You have to act as if it were possible to radically transform the world, and you have to do it all the time

Angela Davis



As the name implies, the Crown Chakra sits at the top of our head and represents our quest for unity with others and the universe. Ishtar is one of the earliest Goddesses in the historical record. Her mythology dates back to the Sumerians in 4000 BCE. Ishtar has eaten the forbidden fruit and possesses the full knowledge of good and evil. She leverages this knowledge to dispense her divine justice. She is the goddess of radical love—not the marriage and motherhood kind. In fact, her cult rebuked gender conformity. At the same time, she is the goddess of the battlefield “terrifying in her radiance” and quick to “strap on her sandals” and join a fight for justice. Both peace-loving and fierce, her dual nature is represented by a dove and a lion. When depicted in human form, she is armed to the teeth and surrounded by flowers. She was a spiritual warrior.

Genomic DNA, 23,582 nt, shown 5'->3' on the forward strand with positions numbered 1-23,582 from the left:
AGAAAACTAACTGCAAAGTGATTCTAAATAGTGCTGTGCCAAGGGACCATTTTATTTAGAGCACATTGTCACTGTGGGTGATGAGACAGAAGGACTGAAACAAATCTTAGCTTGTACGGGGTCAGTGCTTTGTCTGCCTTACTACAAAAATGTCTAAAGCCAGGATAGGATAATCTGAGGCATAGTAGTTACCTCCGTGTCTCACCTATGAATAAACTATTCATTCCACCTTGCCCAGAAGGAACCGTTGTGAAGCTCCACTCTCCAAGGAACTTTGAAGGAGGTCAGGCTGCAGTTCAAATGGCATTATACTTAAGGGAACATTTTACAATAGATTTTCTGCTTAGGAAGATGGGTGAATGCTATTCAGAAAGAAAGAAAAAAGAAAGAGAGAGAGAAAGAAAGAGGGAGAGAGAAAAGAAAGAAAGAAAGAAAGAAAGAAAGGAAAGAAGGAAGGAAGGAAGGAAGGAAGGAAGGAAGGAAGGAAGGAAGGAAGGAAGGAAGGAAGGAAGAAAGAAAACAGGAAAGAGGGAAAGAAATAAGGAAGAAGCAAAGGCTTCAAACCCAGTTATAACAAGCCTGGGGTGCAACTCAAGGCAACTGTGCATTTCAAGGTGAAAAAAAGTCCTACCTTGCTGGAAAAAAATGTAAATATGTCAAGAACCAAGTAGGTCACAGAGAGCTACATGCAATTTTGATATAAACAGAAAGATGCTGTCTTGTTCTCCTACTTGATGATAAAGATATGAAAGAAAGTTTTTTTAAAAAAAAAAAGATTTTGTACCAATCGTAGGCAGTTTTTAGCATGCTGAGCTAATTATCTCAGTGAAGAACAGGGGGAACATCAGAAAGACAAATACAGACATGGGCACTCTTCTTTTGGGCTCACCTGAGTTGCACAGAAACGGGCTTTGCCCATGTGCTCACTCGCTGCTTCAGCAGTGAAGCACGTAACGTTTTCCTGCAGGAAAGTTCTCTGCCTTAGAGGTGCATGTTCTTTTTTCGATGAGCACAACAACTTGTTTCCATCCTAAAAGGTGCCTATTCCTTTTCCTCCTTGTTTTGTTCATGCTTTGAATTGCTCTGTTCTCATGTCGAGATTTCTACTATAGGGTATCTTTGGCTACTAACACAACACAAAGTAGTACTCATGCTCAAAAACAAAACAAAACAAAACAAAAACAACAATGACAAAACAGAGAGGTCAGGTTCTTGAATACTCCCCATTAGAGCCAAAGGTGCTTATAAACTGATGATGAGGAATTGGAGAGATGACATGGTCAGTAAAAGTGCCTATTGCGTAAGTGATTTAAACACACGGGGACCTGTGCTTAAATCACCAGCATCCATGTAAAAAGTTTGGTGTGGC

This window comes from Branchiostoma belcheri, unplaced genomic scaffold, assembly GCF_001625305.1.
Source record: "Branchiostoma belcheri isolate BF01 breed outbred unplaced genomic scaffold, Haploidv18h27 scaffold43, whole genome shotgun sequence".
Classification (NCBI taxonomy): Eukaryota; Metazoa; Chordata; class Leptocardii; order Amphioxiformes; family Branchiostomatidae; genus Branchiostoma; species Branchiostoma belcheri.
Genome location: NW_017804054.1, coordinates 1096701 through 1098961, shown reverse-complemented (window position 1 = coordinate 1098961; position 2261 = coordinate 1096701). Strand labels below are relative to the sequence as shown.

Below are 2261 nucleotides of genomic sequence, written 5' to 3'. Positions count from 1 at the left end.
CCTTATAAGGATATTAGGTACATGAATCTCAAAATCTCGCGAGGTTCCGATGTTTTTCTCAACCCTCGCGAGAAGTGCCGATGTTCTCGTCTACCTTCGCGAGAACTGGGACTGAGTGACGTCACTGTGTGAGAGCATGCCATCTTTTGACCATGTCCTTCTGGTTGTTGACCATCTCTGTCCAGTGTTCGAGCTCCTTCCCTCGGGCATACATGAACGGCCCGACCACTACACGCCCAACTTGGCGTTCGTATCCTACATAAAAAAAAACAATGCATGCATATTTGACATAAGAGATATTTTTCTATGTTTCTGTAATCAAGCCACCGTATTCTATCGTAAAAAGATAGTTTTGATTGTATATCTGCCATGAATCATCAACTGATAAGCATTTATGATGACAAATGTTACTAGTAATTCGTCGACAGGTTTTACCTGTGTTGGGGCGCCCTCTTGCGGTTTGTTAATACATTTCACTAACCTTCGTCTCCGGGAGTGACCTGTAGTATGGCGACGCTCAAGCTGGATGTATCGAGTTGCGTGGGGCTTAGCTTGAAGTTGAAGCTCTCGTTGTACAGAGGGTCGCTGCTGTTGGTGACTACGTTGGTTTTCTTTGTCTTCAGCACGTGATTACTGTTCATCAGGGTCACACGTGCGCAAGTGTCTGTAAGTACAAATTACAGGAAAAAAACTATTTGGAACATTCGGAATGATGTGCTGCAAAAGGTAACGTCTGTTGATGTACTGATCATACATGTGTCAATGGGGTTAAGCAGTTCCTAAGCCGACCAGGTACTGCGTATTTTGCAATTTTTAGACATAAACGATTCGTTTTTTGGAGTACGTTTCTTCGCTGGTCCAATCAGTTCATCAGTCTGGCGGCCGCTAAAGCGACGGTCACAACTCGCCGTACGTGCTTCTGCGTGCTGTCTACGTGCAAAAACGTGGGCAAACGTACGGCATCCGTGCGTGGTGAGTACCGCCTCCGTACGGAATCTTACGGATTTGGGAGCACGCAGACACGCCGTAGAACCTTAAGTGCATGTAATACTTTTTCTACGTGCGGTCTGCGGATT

Interestingly, the word unity comes from an Anglo-French compound of “uniqueness” and “oneness.” But for many, unity has come to mean conformity. Philosophers, scientists, radicals, revolutionaries, monks, and mystics have all circled the challenge of unity and its potential to resolve the problems of humanity. But history shows us that top-down philosophy, creed, and dogma cannot achieve the same momentum as the grassroots coming together of diverse people aligned to a common cause.

Serendipitously, I found myself visiting a Unitarian Universalist Church on Sunday. I am intrigued by the notion of inclusive, liberal people with varied spiritual foundations, gathering and aligning around social justice in both “creed and deed.”

I’m sharing a paraphrased version of their six living-tradition sources for us to contemplate as we negotiate our spiritual journey:

SOURCES ON OUR quest for unity

  • Direct experience of the transcending mystery and wonder, affirmed in all cultures, moves us to a renewal of the spirit and an openness to the forces which create and uphold life
  • The words and deeds of prophetic women and men challenge us to confront powers and structures of evil with justice, compassion, and the transforming power of love
  • Wisdom from the world’s religions inspires us in our ethical and spiritual life
  • Jewish and Christian teachings call us to love our neighbors as ourselves
  • Humanist teachings counsel us to heed the guidance of reason and the results of science and warn us against idolatries of the mind and spirit
  • Spiritual teachings of earth-centered traditions that celebrate the sacred circle of life and instruct us to live in harmony with the rhythms of nature